A JV is commonly defined as a combination of two or more parties (people or entities) that is formed to acquire or develop and own, lease, manage and sell one or more real estate assets. The JV typically has two categories of partners: the “operating partner” and one or more “capital partners.” JVs are frequently used by experienced real estate developers to obtain the capital they need for their projects.
The capital partner is typically a passive investor (again a person or an entity) who provides the bulk of the equity capital that the JV needs. In most cases, the capital partner is not involved in the JV’s day-to-day management or operations, although the capital partner is likely to insist on having approval or control rights over “major decisions.” The JV will typically raise about 20% to 50% of the total amount of the equity capital needed for the project and then obtain debt financing from a bank or other lender for the remaining capital needs.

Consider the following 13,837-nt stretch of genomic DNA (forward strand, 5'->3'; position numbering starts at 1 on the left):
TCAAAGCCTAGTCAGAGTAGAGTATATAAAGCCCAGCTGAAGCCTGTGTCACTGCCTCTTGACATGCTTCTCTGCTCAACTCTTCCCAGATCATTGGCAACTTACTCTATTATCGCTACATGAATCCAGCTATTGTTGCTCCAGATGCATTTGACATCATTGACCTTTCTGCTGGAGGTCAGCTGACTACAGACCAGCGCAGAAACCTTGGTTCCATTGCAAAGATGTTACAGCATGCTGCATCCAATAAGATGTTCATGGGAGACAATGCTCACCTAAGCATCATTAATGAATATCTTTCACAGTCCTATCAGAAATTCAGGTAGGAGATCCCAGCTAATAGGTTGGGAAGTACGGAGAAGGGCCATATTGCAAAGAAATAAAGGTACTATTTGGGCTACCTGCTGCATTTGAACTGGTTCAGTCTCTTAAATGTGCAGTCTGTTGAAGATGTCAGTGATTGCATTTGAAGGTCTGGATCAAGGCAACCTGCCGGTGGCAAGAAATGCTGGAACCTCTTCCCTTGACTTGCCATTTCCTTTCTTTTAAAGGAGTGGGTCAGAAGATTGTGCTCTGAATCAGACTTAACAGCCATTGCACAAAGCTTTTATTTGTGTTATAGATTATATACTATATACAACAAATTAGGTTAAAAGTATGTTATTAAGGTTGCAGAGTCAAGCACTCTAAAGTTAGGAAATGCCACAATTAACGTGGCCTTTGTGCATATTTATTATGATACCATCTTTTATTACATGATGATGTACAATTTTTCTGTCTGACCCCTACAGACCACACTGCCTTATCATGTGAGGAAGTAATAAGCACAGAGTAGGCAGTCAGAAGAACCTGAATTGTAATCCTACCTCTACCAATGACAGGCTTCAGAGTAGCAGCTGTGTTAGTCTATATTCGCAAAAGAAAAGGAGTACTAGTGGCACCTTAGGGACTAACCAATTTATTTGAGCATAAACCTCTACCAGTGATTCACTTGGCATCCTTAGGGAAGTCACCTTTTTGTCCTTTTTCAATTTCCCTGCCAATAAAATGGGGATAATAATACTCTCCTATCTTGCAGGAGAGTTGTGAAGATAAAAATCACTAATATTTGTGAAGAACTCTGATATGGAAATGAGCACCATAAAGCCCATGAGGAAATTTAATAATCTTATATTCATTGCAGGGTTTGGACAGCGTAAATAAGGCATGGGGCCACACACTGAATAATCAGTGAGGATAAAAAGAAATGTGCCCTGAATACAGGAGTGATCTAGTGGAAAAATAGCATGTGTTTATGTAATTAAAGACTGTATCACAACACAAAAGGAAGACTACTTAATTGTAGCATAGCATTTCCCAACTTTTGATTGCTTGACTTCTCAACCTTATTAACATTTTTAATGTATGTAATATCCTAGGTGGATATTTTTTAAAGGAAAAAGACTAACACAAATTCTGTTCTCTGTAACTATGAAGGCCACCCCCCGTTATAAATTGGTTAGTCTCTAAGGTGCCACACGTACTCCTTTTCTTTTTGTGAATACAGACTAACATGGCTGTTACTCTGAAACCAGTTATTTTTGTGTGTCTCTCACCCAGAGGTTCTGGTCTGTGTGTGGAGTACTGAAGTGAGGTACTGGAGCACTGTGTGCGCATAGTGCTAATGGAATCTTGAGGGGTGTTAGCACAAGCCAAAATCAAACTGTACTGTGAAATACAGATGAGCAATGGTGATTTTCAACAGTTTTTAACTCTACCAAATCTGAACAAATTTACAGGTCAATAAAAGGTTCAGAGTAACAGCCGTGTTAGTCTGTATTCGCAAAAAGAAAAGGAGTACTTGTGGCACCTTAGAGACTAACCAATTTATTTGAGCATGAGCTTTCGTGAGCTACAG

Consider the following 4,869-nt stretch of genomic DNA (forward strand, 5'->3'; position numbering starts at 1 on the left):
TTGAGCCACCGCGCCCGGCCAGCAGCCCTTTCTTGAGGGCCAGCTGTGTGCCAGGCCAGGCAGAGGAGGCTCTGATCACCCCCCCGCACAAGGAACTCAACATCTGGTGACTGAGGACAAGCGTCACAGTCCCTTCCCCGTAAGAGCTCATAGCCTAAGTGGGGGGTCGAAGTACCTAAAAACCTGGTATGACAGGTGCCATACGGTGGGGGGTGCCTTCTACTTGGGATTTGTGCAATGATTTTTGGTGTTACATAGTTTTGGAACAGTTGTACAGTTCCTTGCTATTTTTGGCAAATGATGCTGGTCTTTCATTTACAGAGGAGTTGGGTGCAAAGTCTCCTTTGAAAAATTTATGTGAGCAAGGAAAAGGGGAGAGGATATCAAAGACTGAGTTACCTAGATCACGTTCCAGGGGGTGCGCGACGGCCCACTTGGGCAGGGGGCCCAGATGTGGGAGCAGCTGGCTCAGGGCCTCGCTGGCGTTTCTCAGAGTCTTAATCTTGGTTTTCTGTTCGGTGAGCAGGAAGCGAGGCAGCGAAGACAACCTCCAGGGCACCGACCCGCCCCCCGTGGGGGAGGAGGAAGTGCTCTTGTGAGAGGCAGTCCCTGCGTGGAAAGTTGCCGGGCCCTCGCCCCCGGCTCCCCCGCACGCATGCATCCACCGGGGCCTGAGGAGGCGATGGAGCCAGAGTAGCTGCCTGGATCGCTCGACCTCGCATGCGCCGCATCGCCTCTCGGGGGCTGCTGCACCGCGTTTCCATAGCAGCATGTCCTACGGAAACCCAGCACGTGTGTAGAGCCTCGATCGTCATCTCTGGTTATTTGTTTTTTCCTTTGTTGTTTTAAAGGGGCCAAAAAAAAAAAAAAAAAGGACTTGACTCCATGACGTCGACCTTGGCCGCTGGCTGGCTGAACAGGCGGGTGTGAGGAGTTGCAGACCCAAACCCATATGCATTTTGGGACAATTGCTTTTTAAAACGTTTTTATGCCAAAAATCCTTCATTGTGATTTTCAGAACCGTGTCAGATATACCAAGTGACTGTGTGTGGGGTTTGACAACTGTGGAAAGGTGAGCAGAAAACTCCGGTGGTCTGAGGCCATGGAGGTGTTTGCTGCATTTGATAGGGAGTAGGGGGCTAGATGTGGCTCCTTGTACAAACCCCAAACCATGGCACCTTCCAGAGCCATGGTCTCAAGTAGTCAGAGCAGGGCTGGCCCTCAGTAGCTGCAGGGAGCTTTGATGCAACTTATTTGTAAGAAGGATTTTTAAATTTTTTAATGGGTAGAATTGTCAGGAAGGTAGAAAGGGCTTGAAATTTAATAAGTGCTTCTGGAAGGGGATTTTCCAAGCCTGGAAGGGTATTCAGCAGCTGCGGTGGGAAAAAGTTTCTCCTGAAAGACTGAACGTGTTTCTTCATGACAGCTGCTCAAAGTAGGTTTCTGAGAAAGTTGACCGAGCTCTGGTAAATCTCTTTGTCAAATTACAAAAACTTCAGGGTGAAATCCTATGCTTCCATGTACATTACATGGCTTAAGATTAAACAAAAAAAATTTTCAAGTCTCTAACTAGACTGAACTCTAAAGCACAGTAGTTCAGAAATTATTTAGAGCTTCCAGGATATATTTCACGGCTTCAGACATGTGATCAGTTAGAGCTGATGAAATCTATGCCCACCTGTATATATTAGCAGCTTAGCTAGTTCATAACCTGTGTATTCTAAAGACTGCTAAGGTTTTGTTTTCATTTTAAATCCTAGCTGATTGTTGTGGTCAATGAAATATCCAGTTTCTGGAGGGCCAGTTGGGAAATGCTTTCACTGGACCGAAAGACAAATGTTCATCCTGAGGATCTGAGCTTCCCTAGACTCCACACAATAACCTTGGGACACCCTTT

As discussed below, the JV agreement details the specific initial financial contributions that each partner is required to provide. Further, the JV agreement should specify what happens when additional contributions are required and, in that regard, if the additional contributions are not made, how the ownership interests of the various participants will become diluted.
Republished with permission. This article, "Key Terms of Real Estate Joint Venture Agreements" was originally published by Bradley Arant Boult Cummings LLP on April 20, 2023, and republished in the October issue of ALI CLE's The Practical Lawyer on September 14, 2023.